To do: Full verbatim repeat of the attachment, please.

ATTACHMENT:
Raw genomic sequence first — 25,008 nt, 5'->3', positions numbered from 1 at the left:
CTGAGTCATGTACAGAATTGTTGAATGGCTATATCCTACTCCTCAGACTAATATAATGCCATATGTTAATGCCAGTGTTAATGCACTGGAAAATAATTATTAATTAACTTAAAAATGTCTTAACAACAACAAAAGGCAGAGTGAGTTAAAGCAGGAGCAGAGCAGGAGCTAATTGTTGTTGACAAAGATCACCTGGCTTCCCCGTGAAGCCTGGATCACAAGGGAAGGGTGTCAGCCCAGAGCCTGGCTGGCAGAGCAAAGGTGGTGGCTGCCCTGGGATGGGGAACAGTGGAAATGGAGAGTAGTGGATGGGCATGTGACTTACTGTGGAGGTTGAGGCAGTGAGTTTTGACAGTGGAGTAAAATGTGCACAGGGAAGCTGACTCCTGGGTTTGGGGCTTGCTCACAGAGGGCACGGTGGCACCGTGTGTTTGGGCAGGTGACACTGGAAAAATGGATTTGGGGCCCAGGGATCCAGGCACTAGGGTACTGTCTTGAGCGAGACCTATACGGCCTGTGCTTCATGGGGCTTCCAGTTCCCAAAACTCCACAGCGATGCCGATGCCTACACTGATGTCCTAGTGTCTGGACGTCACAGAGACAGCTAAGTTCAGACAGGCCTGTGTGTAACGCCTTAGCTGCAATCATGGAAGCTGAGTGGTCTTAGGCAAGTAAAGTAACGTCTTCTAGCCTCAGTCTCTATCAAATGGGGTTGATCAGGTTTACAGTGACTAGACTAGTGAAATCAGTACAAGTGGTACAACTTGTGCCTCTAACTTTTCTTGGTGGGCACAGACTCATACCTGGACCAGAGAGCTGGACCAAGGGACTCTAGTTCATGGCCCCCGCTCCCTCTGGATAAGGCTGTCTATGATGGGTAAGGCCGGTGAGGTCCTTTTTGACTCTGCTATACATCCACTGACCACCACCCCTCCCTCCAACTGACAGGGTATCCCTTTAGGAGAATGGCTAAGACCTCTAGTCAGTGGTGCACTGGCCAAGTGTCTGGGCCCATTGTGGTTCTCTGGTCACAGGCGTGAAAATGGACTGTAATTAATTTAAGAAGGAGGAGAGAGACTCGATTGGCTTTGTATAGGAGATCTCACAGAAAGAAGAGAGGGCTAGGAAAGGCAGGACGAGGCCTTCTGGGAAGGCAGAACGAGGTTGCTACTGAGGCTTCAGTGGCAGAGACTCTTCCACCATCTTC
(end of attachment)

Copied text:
Raw genomic sequence first — 25,008 nt, 5'->3', positions numbered from 1 at the left:
CTGAGTCATGTACAGAATTGTTGAATGGCTATATCCTACTCCTCAGACTAATATAATGCCATATGTTAATGCCAGTGTTAATGCACTGGAAAATAATTATTAATTAACTTAAAAATGTCTTAACAACAACAAAAGGCAGAGTGAGTTAAAGCAGGAGCAGAGCAGGAGCTAATTGTTGTTGACAAAGATCACCTGGCTTCCCCGTGAAGCCTGGATCACAAGGGAAGGGTGTCAGCCCAGAGCCTGGCTGGCAGAGCAAAGGTGGTGGCTGCCCTGGGATGGGGAACAGTGGAAATGGAGAGTAGTGGATGGGCATGTGACTTACTGTGGAGGTTGAGGCAGTGAGTTTTGACAGTGGAGTAAAATGTGCACAGGGAAGCTGACTCCTGGGTTTGGGGCTTGCTCACAGAGGGCACGGTGGCACCGTGTGTTTGGGCAGGTGACACTGGAAAAATGGATTTGGGGCCCAGGGATCCAGGCACTAGGGTACTGTCTTGAGCGAGACCTATACGGCCTGTGCTTCATGGGGCTTCCAGTTCCCAAAACTCCACAGCGATGCCGATGCCTACACTGATGTCCTAGTGTCTGGACGTCACAGAGACAGCTAAGTTCAGACAGGCCTGTGTGTAACGCCTTAGCTGCAATCATGGAAGCTGAGTGGTCTTAGGCAAGTAAAGTAACGTCTTCTAGCCTCAGTCTCTATCAAATGGGGTTGATCAGGTTTACAGTGACTAGACTAGTGAAATCAGTACAAGTGGTACAACTTGTGCCTCTAACTTTTCTTGGTGGGCACAGACTCATACCTGGACCAGAGAGCTGGACCAAGGGACTCTAGTTCATGGCCCCCGCTCCCTCTGGATAAGGCTGTCTATGATGGGTAAGGCCGGTGAGGTCCTTTTTGACTCTGCTATACATCCACTGACCACCACCCCTCCCTCCAACTGACAGGGTATCCCTTTAGGAGAATGGCTAAGACCTCTAGTCAGTGGTGCACTGGCCAAGTGTCTGGGCCCATTGTGGTTCTCTGGTCACAGGCGTGAAAATGGACTGTAATTAATTTAAGAAGGAGGAGAGAGACTCGATTGGCTTTGTATAGGAGATCTCACAGAAAGAAGAGAGGGCTAGGAAAGGCAGGACGAGGCCTTCTGGGAAGGCAGAACGAGGTTGCTACTGAGGCTTCAGTGGCAGAGACTCTTCCACCATCTTC